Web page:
Here is an excerpt from a recent blog post by Josh Linkner. As always, he offers excellent advice on how to achieve success (however defined), in this instance by becoming better prepared than anyone else is to do whatever must be done. Long ago, Coleman Cox observed, “The harder I work, the luckier I am.” I agree while presuming add, “The smarter I work, the better the results.” Presumably Linkner agrees.
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Pilots are required to invest hundreds of hours in simulated flight scenarios before taking command of a live aircraft. Race car simulators help drivers prepare for the unexpected, so that they’ll be fully ready for unforeseen circumstances. Astronauts first experience weightlessness in a simulation chamber so they can become accustomed to a gravity-free environment.
Simulations are used by top performing surgeons, symphony conductors, and professional athletes. Attorneys hone their skills in mock trials while boxers spend hours sparring in the ring before the big fight. Closely mimicking a high-stakes experience before it actually happens invariably leads to better performance.
Now think for a moment about the work that matters most to you. The importance of interviewing a new job candidate, holding that mission-critical team meeting, or giving an impactful performance review of your team member. Or maybe you’ve got a big upcoming pitch – to an investor, new client, or key partner. Your products and services may be high stakes as well, whether you organize mountain climbing excursions, produce luxury hand-finished furniture, or run a retail shop in a busy shopping mall. How you perform determines how well you’ll serve your customers, family, and community. With such important outcomes on the line, have you first bothered to do a dry run?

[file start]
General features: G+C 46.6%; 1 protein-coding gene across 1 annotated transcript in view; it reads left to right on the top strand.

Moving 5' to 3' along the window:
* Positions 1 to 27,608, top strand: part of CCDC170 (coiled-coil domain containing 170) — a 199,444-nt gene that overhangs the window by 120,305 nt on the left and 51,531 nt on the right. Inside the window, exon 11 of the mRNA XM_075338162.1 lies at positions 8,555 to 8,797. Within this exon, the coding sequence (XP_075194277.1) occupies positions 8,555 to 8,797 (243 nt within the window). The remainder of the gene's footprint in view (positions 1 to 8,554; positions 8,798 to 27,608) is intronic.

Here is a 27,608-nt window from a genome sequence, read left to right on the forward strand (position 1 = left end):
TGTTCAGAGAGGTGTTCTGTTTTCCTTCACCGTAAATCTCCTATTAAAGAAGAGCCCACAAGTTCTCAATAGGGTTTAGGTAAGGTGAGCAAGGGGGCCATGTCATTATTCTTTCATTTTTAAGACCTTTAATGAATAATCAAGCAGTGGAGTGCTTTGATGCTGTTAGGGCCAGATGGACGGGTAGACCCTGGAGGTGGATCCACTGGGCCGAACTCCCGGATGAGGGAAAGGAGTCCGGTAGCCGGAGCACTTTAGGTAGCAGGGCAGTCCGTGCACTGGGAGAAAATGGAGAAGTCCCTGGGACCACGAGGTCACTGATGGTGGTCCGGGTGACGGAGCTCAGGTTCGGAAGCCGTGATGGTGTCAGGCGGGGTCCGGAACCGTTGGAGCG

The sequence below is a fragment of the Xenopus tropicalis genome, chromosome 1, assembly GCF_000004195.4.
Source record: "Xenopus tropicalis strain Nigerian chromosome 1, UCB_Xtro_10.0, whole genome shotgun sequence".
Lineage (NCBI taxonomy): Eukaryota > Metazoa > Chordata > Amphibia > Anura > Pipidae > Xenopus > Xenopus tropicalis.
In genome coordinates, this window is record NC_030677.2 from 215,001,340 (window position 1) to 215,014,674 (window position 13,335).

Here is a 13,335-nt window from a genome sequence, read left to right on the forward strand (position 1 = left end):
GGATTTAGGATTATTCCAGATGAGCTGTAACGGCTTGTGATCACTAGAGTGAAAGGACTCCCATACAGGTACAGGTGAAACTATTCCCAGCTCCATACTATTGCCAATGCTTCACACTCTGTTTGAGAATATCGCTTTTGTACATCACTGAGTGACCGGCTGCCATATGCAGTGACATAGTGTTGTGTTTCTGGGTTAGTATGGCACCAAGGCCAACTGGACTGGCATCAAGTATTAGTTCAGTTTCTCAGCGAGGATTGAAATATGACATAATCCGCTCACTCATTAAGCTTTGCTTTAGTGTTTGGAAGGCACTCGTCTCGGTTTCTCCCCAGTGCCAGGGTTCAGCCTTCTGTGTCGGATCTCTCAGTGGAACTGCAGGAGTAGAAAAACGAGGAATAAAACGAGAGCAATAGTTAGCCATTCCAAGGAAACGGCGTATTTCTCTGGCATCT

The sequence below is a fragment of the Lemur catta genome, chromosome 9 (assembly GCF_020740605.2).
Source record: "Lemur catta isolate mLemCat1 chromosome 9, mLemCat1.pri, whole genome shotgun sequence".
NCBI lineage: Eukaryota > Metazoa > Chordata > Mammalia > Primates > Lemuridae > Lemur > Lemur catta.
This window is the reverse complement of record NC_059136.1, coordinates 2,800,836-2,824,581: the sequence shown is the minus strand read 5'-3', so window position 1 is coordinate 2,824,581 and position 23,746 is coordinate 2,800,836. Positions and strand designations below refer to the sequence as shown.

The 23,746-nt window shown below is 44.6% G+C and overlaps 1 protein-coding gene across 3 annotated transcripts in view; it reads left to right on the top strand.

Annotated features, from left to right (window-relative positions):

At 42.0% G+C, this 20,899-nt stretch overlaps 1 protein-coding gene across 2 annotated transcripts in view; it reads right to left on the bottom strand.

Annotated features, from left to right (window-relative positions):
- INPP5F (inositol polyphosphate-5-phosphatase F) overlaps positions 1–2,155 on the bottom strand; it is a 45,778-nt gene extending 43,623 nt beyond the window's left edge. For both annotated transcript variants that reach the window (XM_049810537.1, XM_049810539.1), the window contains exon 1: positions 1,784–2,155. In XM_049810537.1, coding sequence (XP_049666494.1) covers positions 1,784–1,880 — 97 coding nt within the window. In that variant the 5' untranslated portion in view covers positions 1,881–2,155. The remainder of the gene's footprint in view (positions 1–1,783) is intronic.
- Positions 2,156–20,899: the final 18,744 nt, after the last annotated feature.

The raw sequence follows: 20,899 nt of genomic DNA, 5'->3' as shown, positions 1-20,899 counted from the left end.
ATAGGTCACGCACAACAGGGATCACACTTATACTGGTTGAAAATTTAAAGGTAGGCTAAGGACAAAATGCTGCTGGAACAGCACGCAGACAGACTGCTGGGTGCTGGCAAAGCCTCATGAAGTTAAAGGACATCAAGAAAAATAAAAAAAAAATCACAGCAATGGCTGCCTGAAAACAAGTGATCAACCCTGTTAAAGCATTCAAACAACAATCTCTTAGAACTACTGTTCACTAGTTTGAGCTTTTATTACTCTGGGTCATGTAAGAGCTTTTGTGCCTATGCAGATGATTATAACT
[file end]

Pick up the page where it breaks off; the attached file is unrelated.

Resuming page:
In the business world, we’re just supposed to know what were doing: 50+ hours a week of performance with virtually no time for training and preparation. The idea of an NFL player running zero practice drills before the Super Bowl or a Broadway performer never bothering to rehearse for opening night sounds crazy. Yet isn’t that exactly what we do in our professional lives?
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Josh Linkner is a tech entrepreneur, NY Times bestselling author, venture capitalist, and top-rated keynote speaker. He is Chairman/Co-Founder of Fuel Leadership, founding partner of Detroit Venture Partners, and a weekly contributor to Forbes, The Detroit Free Press, and Inc. Magazine. He also plays a mean jazz guitar. For more, visit JoshLinkner.com.